The Tosca effect

Implausible things in opera staging, things any TV show gets right, things that can mar even opera productions that, overall, are quite good — that was the subject of my previous post.

This weakens us, I said, If stage action isn’t plausible, people who come to opera from the outside will be turned off, will think we’re incapable, and very likely think our claim to be great art doesn’t quite track. If we can’t do the simple things, how can we claim to do big things?

I was talking primarily of physical action on stage that’s not remotely physical enough. Or just doesn’t seem plausible. I sometimes call this “the Tosca effect, becuase I keep seeing it at the end of Tosca.

Tosca is hiding from a police squad, after the police discover that she’s killed their chief. Hiding, I should add, in plain sight of the audience.

And yet the police can’t catch her. She evades them, and jumps to her triumphant death of the rooftop where all this happen.

How does she evade them? It’s so simple. Very cleverly, in fact with diabolical cleverness, they look everywhere except where she is. Hard not to laugh out loud when I see this, especially at a big opera house. You’d think someone would notice how silly it looks, and find a way to make it look real.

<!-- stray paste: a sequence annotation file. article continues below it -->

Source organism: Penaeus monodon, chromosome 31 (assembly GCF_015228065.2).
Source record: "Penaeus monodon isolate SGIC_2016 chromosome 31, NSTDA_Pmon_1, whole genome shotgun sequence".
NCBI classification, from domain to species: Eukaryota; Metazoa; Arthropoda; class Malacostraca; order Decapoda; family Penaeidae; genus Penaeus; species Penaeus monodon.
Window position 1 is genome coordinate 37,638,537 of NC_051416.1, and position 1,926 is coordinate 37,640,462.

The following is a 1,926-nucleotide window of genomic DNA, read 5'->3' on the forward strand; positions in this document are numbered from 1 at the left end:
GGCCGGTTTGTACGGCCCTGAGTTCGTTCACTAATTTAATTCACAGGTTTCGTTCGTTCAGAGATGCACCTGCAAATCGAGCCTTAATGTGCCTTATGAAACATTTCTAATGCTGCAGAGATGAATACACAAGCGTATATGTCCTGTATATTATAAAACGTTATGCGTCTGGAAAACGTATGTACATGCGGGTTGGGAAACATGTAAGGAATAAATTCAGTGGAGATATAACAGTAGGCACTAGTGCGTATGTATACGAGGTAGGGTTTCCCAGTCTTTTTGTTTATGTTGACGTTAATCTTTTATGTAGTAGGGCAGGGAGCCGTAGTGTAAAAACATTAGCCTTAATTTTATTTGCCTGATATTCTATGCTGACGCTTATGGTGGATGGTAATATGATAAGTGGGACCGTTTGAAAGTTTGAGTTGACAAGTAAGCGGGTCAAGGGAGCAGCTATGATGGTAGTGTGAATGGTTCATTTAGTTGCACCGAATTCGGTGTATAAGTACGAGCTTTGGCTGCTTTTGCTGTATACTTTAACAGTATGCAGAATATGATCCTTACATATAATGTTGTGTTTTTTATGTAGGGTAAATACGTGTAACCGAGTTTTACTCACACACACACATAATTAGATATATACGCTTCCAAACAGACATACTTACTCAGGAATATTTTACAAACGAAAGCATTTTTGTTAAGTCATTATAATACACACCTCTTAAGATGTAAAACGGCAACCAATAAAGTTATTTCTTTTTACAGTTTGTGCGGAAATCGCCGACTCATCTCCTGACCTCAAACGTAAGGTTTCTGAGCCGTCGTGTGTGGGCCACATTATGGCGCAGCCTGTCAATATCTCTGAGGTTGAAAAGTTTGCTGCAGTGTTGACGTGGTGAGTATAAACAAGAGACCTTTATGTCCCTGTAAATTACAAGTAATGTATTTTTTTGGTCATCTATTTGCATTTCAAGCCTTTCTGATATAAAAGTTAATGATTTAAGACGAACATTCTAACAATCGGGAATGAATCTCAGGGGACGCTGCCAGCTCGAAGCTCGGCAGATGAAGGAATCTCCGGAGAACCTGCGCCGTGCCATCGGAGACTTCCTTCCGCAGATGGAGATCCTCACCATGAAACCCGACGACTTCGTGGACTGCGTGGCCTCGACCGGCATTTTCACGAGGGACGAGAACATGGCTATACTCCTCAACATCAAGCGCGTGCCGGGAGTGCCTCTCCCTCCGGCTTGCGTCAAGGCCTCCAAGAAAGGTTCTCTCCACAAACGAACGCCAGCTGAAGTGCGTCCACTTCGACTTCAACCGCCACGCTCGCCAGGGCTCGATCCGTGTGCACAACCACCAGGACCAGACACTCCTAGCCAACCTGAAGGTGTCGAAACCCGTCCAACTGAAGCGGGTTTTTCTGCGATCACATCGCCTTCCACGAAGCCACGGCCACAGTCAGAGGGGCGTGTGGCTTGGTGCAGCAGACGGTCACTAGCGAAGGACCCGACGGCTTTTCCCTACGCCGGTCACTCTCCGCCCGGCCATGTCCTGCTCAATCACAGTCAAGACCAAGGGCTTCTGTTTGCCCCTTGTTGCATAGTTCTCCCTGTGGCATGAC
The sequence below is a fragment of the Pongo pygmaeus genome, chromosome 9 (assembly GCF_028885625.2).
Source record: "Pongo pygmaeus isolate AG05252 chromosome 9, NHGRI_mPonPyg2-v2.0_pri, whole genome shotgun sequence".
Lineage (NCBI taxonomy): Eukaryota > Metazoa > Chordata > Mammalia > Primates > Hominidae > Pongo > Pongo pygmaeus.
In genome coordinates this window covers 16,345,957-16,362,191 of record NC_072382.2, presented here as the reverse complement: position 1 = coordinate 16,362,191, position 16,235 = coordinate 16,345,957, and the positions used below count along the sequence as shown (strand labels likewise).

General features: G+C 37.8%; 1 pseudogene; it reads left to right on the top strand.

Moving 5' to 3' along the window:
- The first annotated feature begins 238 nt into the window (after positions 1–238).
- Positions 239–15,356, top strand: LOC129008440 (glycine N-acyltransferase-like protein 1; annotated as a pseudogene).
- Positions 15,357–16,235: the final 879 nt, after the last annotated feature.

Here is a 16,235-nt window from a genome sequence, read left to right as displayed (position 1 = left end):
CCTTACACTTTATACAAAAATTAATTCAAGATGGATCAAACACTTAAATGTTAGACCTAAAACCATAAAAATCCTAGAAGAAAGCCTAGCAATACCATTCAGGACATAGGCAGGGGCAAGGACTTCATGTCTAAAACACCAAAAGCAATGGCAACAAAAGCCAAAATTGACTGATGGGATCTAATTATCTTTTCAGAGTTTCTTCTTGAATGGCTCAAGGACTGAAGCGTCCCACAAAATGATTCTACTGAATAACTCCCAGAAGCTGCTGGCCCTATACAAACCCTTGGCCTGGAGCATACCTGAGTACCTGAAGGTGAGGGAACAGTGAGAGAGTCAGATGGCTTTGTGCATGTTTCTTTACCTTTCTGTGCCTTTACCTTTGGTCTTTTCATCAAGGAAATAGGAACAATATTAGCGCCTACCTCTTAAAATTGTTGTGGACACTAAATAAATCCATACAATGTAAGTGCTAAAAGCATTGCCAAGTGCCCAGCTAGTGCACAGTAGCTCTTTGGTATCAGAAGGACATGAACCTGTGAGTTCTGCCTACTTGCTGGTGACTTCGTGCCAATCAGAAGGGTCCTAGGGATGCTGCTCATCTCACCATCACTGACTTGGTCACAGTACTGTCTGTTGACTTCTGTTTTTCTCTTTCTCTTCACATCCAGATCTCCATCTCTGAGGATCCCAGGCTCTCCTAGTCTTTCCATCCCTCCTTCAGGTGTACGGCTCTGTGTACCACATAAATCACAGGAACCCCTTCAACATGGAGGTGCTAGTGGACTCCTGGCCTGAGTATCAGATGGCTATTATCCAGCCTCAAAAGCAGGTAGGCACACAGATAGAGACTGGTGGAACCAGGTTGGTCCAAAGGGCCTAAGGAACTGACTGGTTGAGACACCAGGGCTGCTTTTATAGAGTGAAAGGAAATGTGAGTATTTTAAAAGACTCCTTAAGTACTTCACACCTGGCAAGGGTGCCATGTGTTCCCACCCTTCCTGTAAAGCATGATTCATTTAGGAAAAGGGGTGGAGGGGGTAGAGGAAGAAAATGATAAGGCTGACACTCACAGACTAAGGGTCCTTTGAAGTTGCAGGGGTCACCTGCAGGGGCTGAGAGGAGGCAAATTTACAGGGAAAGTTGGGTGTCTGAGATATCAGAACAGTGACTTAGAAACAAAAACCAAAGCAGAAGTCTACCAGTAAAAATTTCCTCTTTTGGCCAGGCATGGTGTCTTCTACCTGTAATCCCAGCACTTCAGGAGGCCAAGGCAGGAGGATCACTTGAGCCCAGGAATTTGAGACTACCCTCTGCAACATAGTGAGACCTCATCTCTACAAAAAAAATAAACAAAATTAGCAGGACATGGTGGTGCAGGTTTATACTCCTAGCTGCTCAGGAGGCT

Hagen

Hagen blogBut back to sheer physicality. Let’s look for a moment at Siegfried’s death in Götterdämmerung. Hagen, the most evil of villains, impales him from behind with a spear.

So now think of what that would look like if it really happened. Not that I have any first-hand experience with murder! But it seems pretty obvious that to run someone through with a spear — with enough force to kill — would take a lot of strength. A huge effort. Enough effort, looking now at the music, to make Hagen sing (or more likely scream) a high G, a note above the range of any normal bass.

And it should be obvious, too, that the shock of the spear going through him would make Siegfried’s body convulse, and maybe make him scream.

If we saw these things, in the opera, then the murder would look (and, more crucially, feel, to the audience) every bit as ghastly as it’s meant to be.

But we don’t see that. Certainly didn’t in the generally transcendent Washington National Opera Ring

How to fix this

When I posted about this on Facebook, many people lamented the lack of real acting training for opera singers. And that lack certainly exists.

But we don’t need special training for that moment in Götterdämmerung, or for any other greatly physical moment in any opera. All we need is a movement coach.

See my next post for why. This is more than theory. I’ve seen it work.

Original Source: The Tosca effect

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